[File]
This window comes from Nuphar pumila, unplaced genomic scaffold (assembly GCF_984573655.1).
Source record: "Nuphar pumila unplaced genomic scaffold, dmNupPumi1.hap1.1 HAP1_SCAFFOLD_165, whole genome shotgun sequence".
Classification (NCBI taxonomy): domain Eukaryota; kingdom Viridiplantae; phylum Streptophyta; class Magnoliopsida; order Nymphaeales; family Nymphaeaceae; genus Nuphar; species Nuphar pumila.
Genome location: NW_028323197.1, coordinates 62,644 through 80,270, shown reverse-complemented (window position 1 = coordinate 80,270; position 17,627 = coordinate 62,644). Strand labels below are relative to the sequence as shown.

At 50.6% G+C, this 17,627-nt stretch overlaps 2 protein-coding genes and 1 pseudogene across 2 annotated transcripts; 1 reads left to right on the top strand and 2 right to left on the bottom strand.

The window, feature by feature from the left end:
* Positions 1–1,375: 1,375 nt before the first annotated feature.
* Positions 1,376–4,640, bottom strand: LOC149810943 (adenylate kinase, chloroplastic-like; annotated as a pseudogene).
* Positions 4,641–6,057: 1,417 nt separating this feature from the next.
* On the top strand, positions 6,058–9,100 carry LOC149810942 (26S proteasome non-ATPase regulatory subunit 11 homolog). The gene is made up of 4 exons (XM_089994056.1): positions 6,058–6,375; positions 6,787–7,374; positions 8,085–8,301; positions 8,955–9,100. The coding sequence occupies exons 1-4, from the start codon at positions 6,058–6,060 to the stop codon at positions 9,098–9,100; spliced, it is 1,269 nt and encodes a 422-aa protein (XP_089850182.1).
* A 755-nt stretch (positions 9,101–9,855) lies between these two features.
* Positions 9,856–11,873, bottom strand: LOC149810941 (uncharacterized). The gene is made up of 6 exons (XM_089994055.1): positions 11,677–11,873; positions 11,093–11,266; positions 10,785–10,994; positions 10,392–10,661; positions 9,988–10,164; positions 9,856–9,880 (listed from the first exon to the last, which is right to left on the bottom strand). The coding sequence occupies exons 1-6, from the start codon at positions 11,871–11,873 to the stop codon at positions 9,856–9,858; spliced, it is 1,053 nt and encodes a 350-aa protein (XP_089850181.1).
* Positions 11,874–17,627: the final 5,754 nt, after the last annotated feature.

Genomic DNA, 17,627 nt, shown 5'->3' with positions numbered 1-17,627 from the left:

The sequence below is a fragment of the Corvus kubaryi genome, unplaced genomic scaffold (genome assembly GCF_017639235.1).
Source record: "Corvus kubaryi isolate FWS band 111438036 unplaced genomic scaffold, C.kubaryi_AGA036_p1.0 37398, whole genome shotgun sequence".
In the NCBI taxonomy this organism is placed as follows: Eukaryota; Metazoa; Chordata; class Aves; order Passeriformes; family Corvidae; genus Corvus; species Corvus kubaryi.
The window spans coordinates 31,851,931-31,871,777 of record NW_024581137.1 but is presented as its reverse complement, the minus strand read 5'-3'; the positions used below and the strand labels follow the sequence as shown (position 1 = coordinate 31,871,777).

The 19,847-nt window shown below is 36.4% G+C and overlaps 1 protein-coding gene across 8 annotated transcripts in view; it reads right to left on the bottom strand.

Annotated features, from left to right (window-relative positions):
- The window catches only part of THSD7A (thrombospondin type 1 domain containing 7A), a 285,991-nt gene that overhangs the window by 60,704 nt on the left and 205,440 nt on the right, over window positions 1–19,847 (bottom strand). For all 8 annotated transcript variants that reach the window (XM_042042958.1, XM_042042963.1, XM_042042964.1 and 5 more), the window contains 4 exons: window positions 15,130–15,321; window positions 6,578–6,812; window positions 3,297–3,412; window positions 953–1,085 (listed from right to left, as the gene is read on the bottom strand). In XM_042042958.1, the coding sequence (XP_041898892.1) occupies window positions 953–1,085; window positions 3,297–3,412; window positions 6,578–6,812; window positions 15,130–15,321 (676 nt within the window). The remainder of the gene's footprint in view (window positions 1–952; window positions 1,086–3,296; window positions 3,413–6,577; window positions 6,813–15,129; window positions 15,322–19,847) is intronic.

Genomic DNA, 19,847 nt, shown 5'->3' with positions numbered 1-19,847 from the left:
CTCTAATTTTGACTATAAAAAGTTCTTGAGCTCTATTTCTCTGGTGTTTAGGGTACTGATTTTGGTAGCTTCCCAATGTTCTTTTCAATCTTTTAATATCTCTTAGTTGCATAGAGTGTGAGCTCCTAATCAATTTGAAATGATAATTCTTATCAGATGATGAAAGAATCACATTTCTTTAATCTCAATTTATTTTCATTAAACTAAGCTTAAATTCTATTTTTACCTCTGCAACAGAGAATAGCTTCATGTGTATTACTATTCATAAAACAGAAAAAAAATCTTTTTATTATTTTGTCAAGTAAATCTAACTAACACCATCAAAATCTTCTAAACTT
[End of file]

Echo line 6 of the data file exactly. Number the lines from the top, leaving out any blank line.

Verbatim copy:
The window, feature by feature from the left end: